Several display aircraft (F-5, A-37) have non-standard markings indicating “U.S. Air Force,” but are in fact former South Vietnamese Air Force (VNAF) aircraft. You can take pictures and videos of the equipment on display. There are many things for you to discover About Vietnam through this war museum.
The museum contains exhibitions related to the American phase of the Vietnam War. The exhibitions are housed in several buildings and the themes are: “Historical Truths”, “Requiem” – (a photo collection taken by war reporters killed during the Vietnam War), “Vestiges of War Crimes”, “Imprisonment System” – (including a model of the Tiger Cages), “Vietnam – War and Peace” – ( a photo collection), “International Support”, “War and Peace” – (a collection of children’s paintings), and in the museum yard you will find an exhibition of weapon used in the Vietnam War (tanks, planes, missiles, helicopters and more).
The First Level of the Building Houses the Children’s Painting Collection, the International Support for the Vietnamese People Pavilion (mostly communist countries like Cuba, China, then Soviet Union, North Korea and prominent western communist leaders), and assorted hand-held weapons used in the war enclosed in glass panels.
The SECOND Level of the Building Houses the Aggression War Crimes Pavilion and the Agent Orange Aftermath Pavilion, where photos and documentaries of the victims of Agent Orange and other assorted “horrors” of the war is featured plus several unborn fetuses with deformities due to Agent Orange.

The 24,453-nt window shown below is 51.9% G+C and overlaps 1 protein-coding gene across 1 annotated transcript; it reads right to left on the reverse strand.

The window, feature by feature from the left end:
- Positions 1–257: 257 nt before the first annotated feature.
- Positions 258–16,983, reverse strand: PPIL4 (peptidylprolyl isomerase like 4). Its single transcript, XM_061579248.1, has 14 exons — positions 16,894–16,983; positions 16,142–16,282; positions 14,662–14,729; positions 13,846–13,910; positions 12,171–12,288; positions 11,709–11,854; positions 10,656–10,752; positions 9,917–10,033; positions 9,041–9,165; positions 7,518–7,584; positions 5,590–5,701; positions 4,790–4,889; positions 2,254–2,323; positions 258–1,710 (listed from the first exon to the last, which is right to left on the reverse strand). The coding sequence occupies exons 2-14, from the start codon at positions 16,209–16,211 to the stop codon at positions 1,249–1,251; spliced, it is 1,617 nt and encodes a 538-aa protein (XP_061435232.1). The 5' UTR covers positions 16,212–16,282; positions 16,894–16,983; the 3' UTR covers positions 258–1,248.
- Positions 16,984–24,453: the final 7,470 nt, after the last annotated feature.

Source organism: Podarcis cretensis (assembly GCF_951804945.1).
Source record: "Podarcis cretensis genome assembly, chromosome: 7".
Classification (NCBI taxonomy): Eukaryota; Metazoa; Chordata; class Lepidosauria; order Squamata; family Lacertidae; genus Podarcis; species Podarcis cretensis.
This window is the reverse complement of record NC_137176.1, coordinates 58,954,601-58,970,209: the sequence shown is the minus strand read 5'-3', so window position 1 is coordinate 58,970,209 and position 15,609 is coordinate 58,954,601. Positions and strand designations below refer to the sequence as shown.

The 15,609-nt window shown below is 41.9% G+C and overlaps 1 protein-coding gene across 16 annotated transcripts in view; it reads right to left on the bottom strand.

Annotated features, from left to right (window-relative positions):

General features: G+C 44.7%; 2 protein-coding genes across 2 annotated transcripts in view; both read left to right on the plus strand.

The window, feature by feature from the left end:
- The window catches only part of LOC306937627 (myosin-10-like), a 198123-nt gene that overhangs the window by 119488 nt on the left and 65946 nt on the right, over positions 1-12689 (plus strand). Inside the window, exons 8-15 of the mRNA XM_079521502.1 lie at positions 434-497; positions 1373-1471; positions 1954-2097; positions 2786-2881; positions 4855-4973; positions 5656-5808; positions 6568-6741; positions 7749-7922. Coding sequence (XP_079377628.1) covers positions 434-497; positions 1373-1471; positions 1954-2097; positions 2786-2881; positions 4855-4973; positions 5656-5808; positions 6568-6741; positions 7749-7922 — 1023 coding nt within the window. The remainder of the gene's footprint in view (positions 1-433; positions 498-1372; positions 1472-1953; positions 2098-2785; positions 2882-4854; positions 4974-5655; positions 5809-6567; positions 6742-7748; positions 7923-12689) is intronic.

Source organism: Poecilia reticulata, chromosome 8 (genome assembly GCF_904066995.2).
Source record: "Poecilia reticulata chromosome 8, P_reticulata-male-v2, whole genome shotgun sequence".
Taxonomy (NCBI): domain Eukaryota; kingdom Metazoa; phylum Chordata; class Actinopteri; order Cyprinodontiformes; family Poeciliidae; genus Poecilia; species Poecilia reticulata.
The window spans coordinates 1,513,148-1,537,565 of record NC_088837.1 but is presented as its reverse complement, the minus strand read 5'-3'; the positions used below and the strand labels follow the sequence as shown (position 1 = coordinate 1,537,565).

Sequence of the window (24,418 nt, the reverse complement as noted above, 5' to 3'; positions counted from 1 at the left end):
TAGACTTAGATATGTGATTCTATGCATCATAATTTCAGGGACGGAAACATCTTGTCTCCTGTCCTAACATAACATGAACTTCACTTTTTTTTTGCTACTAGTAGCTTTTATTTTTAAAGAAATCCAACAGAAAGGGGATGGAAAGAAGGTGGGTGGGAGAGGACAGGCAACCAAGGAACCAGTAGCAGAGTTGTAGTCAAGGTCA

The Third Level of the Building Houses Historical Truths Pavilion (A room containing photographs, propaganda, news clippings, and signboards geared toward showing the wrongdoings of the U.S. government in the 1960s and 1970s.). Requiem Pavilion (A powerful collection of photographs taken by 134 international journalists who were killed during the Vietnam War), Vestiges of War Crimes Pavilion (Another room heavily dosed with propaganda showing the mistreatment of civilians during the war) and the Vietnam Post War Recovery Pavilion.
It is not a museum for everyone – gruesome photos of the My Lai massacre and of victims of napalm bombs and Agent Orange. This is the end of my trip, this museum made me a high impressive as well as sympathy to the people in the past. How do you think? You know more About Vietnam now?
From the exhibited remnants I saw, I believe that what happened during those times are lessons in order to be learned. It’s not easy to look back on the very bad situations that took place but when you see the purpose of it, it means that we have to move on and help each other; after all it’s the reason why we are here on earth.
The relationship between Vietnam, France and USA now is getting better. They are doing business and trading as well as working for peace purpose together. The purpose of this article is reflect the cruel of war in the past and the long its effect to many victims, not criticize or blame any words on France and USA. I think after reading this article and visiting the museum, you might know more About Vietnam and stand for peace for next generation.
Although the recent name change will avoid offending Chinese and American tourists, the pamphlets passed out at the entrance pull no punches, warning stoically, “Some pictures of U.S. imperialists’ aggressive war crimes in Vietnam.” This is the first part of War Remnants Museum, the following parts will let you know more About Vietnam, especially this place.
From Vietnamese Food Team.